Is the “coronasomnia” epidemic affecting your customer experience? 

According to the American Academy of Sleep Medicine, 20% of adults had trouble sleeping last summer. Just ten months later, thanks to the pandemic, that number has climbed to 60%. In fact, so many people are suffering from chronic sleep issues that the CDC has declared it a public health epidemic. And it has a name: “coronasomnia.” 

What does this mean for your business? Well, for starters it means that your customers and employees are three times as likely to be experiencing the negative effects of lack of sleep, including irritability, inability to focus and lost productivity. Team members who aren’t getting enough sleep cost organizations an average of $2,280 a year (per sleep-deprived employee) in lost productivity, so the impact on your bottom line can be detrimental to your business.

And cranky customers can be difficult to deal with—so, more than ever, your frontline needs extra patience and support to stay focused at work and deliver on your high standards for customer experience.

How to spot sleep deprivation in your frontline employees

The skills most impacted by lack of sleep are things like comprehending and communicating in a fast-paced environment, producing creative solutions to problems, displaying self-awareness or self-confidence, assessing risk or multi-tasking and decision making. Your managers should be checking in regularly with their people, watching out for signs of chronic fatigue like forgetfulness, emotional outbursts or lack of productivity. This article has some good tips for recognizing common signs of sleep deprivation. It’s a good time to make sure you have a plan in place to coach employees on the impacts of poor quality sleep and strategies for getting a better night’s rest.

Fuzzy brains need extra help to keep what they’ve learned top of mind. 

Tips for supporting your sleepy frontline to keep things running smoothly

The other side of protecting your frontline employees’ well-being is to make sure they have the tools they need to succeed. For example, now might be a good time to provide your frontline people with some extra training on strategies for dealing with difficult customers

Small actions can make a big difference in de-escalating a situation with a problematic customer, like:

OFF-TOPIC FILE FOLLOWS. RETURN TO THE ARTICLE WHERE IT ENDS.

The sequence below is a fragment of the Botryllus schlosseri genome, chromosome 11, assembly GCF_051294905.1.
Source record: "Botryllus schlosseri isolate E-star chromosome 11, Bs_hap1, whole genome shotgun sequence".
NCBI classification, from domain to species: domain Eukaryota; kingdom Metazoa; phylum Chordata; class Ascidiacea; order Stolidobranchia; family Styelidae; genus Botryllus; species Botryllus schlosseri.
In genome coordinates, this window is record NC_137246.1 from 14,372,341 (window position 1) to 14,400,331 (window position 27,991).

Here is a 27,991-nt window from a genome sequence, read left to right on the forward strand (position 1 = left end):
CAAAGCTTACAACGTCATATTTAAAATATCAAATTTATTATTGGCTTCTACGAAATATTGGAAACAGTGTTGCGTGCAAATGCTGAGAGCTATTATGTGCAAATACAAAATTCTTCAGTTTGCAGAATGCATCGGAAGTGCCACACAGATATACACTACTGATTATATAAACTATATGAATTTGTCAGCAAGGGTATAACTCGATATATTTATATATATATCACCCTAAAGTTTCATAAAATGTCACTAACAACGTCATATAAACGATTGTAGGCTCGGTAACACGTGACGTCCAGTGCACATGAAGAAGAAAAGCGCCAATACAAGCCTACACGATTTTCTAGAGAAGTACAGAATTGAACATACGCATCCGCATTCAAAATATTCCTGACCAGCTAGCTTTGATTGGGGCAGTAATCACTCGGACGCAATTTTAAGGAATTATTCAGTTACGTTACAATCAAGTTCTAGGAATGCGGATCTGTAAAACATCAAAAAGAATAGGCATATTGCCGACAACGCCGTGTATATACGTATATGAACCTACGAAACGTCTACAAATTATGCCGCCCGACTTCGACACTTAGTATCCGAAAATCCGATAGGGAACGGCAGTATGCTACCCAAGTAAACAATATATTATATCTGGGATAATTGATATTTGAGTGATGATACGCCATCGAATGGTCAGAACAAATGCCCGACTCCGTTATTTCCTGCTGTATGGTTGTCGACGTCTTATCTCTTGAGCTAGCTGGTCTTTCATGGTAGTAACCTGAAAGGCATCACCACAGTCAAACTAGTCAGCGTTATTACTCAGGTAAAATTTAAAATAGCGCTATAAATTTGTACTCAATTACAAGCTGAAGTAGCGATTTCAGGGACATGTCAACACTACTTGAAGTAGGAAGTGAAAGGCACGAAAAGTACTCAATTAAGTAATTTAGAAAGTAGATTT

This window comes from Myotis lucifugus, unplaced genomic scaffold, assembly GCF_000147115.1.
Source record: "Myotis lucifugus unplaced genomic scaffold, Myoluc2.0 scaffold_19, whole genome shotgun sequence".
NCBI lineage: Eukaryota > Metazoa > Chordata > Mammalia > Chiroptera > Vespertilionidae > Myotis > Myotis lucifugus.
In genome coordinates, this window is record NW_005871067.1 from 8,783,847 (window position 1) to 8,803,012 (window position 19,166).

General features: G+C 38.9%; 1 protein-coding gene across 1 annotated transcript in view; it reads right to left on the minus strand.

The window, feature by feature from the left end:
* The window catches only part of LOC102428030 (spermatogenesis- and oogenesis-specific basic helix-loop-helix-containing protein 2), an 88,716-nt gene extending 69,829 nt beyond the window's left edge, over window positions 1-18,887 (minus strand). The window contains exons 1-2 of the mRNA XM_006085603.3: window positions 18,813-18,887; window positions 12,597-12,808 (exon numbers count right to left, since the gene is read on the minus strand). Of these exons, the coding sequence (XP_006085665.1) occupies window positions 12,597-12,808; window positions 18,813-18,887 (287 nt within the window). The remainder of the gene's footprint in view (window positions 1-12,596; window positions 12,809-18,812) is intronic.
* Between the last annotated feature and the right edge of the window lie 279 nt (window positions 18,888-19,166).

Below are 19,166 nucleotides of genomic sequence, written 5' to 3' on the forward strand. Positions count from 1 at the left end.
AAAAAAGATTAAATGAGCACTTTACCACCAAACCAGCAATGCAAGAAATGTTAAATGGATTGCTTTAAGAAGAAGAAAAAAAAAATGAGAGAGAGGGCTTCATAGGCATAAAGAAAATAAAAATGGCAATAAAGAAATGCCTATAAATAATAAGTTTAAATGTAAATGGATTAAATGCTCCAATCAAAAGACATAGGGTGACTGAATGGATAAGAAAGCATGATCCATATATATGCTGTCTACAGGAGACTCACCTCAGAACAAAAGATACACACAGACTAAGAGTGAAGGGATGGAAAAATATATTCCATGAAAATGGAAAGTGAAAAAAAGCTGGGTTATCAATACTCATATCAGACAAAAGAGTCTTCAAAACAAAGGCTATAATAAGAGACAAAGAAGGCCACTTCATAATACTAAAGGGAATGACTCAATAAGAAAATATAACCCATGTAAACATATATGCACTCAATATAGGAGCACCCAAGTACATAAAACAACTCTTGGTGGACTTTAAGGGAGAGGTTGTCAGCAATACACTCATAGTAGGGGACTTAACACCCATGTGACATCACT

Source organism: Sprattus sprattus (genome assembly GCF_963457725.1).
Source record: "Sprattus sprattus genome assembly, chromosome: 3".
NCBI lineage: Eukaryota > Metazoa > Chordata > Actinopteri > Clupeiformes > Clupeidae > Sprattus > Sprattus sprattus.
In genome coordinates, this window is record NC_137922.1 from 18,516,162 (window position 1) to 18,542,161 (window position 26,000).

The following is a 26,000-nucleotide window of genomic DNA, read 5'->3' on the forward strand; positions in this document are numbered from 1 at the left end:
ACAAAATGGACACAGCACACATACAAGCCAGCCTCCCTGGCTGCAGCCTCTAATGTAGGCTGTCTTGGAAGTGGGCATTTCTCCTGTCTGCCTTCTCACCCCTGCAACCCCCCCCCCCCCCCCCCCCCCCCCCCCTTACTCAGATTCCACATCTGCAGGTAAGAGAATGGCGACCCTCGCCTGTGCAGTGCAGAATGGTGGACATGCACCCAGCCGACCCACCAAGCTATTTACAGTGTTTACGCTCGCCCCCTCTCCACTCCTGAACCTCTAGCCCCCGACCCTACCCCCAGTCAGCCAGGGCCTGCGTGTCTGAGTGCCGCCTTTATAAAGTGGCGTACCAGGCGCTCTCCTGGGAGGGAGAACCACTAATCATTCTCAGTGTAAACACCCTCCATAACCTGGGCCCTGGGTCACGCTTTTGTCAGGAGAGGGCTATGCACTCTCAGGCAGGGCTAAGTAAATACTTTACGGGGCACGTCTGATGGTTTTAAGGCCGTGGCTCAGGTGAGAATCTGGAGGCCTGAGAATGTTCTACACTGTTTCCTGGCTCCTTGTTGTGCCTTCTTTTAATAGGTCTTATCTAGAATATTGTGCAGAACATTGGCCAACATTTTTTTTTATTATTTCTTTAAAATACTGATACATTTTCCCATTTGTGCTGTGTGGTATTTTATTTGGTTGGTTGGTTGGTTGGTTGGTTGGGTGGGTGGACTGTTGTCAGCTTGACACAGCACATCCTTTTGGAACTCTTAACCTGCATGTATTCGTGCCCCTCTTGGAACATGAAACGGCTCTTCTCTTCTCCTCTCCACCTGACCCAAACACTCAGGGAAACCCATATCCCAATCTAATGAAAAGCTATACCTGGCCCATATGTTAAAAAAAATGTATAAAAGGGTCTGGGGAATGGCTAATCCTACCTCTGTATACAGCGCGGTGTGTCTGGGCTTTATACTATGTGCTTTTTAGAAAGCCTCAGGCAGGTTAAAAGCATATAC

• Staying professional, calm and patient
  • Summarizing what the customer has asked for
  • Asking questions to clarify any confusion instead of making assumptions

Employees might need some reinforcement of key concepts to make the learning stick if their brains are feeling fuzzy from their own lack of sleep. So it’s important to be patient with one another and give them the extra help they need while they’re working on these skills.

Insomnia isn’t the only issue to have on your radar

With changing safety protocols, operational updates and remote work transitions, even well-rested employees might be feeling the impact of burnout. 

Leading with empathy, opening the floor for better employee communication about mental health and other personal issues, and building mutual trust are three great ways to engage your employees that are losing steam. 

Are we forever doomed to walking around in a state of sleep deprivation? The experts don’t think so. But they do caution that stress “can lead to chronic insomnia and chronic insomnia can take on a life of its own.” So keep an eye on your frontline people and make work more human by leaving space to discuss issues like this and offer solutions. When you support your frontline people well, they’ll be more engaged and better equipped to handle anything a difficult customer throws their way. And you’ll reap the benefits of having a happier (and hopefully more rested) customer-facing workforce on your side.

Maliyah Bernard is an academic writer turned content writer. As a former frontline worker, she loves writing about all the ways organizations can support these essential workers smarter.

Let’s work together to drive frontline performance in all the right ways.